How To Use A Machete – The Right Way
A quick disclaimer before we start. This short tutorial is guidance on using a machete for clearing brush the right way, not how to swing a machete like a knife wielding maniac in the street. There’s no room for that kind of behaviour here at Sharpen-up.
So, you have you razor sharp machete and you are ready to clear some major undergrowth at the back of the garden or on the ranch. If you start hacking away, the wrong way, you will tire very quickly and for all intent and purposes, work a lot slower.
The following steps will help ensure that you start using your machete like a boss. (If you’re thinking about buying a new machete, head to our top 5 review roundup, to discover the best ones currently available).
Top tips on how to use a machete
Step 1 – Check The Area
Before you start you need to make sure that the area within range of your swing is clear and that nobody, or nothing, is standing behind you.
You should also continue to check as you work. If possible, you should ensure that no children or pets could possible appear while you have the machete in hand.
Step 2 – The Grip, holding the machete the right way
Finding the correct grip is fundamental for an efficient machete swing. If the grip is wrong, the swing will also be wrong.
Furthermore, hold the tool wrong and you will likely end up getting blisters. You will certainly wear out faster, and from a safety standpoint, a wrong grip could cause you to end up loosing a toe. (You only need imagine what can happen if a machete was to fly from your hand mid swing!).
- With the Machete in hand, you start by wrapping your thumb and forefinger around opposite sides of the handle and pinching them together tightly.
- Your other three fingers only need to be wrapped loosely around the base of the handle.
- It may seem counter-intuitive, however the handle should actually have a little play within your palm, and be able to wiggle around slightly. A common beginner’s mistake is to grip the handle so tight that you leave a palm print. There is no need for that.
The following video will help explain the correct machete grip in greater detail:
Step 4 – How to Swing the Machete
Now we get to the swinging like a boss part. For actions such as chopping or hacking, you should use the broad, heavy, sweet spot of the machete. This will help generate momentum, with the direct force being applied against the object you are trying to chop.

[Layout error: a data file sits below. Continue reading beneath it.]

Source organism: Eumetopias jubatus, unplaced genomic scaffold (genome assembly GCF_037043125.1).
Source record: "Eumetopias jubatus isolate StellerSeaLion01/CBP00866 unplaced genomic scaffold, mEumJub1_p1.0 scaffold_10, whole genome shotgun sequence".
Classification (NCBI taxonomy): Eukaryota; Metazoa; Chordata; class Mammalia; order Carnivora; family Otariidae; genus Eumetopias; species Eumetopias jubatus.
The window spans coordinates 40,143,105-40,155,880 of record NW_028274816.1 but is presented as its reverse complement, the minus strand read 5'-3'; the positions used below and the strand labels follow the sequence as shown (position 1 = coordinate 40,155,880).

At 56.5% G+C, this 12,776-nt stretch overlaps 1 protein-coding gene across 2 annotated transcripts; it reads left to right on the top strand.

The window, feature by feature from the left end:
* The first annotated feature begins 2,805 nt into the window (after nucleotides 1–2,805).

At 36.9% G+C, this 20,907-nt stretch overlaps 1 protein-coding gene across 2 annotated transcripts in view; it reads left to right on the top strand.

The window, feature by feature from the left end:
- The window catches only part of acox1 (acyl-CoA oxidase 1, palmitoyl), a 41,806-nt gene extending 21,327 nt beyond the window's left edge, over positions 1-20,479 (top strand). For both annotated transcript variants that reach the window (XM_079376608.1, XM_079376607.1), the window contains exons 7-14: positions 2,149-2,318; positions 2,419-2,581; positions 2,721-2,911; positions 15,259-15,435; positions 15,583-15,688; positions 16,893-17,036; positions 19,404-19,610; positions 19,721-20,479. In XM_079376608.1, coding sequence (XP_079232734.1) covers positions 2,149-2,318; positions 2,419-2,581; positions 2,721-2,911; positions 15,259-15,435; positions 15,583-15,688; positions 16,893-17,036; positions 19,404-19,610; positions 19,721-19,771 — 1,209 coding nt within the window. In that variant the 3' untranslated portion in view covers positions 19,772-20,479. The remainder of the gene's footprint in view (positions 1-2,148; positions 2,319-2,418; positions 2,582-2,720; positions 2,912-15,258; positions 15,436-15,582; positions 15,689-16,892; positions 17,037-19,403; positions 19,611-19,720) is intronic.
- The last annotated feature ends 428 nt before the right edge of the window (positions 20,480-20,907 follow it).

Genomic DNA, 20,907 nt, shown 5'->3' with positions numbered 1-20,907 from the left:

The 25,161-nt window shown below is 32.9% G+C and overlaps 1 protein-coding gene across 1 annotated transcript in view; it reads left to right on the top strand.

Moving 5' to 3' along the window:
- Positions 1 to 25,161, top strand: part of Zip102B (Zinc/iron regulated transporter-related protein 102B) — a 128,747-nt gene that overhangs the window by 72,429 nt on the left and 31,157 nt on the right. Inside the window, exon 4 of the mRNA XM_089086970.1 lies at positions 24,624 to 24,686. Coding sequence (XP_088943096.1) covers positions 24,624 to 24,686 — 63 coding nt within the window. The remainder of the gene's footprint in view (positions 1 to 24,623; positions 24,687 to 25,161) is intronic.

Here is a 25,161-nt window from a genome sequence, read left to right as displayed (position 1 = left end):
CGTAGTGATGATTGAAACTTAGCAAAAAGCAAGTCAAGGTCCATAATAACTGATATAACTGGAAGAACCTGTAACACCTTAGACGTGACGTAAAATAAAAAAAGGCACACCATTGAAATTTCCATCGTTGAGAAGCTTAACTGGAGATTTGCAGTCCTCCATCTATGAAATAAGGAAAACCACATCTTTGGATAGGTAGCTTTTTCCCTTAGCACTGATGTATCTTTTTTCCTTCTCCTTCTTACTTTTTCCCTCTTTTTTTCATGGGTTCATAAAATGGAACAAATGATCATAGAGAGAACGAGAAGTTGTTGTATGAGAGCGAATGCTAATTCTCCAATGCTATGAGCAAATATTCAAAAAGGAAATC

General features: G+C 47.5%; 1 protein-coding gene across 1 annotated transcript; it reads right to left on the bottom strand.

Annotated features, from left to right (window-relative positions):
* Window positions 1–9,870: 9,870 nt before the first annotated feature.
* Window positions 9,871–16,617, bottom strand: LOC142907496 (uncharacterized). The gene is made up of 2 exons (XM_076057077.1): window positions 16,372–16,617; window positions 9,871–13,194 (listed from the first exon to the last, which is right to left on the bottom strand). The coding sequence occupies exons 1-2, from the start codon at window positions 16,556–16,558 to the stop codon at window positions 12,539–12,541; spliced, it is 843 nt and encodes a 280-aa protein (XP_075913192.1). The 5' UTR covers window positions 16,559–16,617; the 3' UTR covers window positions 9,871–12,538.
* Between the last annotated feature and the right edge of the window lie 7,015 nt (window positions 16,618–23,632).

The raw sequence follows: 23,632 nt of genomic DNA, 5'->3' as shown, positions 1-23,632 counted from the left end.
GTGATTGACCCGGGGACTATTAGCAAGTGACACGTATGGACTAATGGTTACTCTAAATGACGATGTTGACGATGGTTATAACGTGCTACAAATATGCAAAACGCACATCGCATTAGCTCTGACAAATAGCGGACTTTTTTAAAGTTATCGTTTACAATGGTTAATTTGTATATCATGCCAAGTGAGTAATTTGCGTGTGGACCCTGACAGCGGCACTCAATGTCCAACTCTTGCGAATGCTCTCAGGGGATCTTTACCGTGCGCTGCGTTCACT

This is why the machete is so effective. it does not require the strength of the user’s wrist shoulders. A proper machete swing only requires the momentum of your core. So, how does one achieve this?
- First, when you swing the machete, start higher and direct your whole arm in a downward direction to increase momentum. You will also have the weight of the machete and gravity on your side.
- You should also bring your shoulder down as you swing. This ensures that the momentum of your core is actually the main power supply, generating the thrust that flows through your arm and into the tool.
- It is important to allow your elbow to lead the direction of the swing.
- Upon contact with the material you are cutting, try to flick your wrist slightly. Woody vegetation requires a downward flick, while grass and leafy growth should be met with an upwards flick.
Here is another video that will greatly aid you in perfecting the correct swing when using a machete.
Step 5 – The Angle of Contact
With the grip and the swing in place, the last thing you need to nail is the angle of the blade as you hit the material being cut.
Again this will impact the efficiency of your work, and quickly you get tired. The fact is, you get it wrong not only will you take longer, you will end up repeatedly prying your machete from the material after getting it stuck, and you will look a little silly to boot.
Here’s what you need to do, to avoid all that:
- Do not use a perpendicular approach. Instead, make contact at around a 45-degree angle.
- As we stated in the swing section, when slashing through soft vegetation use swift strokes with an upward flick of the wrist as you make contact. For thicker foliage or wood, slash downward.
- When cutting thick branches or small trees, cut a V-shaped notch in the offending material and then alternate between upward and downward strokes. This will chop slivers off each side of the wood until you have made your way through the entire trunk.
Important safety notes to remember
If at any point you feel tired you should rest before continuing. Working while fatigued is a short route to injury. Only swap hands if you are lucky enough to be safely ambidextrous with the tool. Otherwise, stop, take a drink and have a sit down. The brush will still be there to chop once you are ready.
Another point to remember is that your machete should be sharp. If you working with a blunt instrument you will need to exert more force into the swing to make the cut – and this can lead to accidents.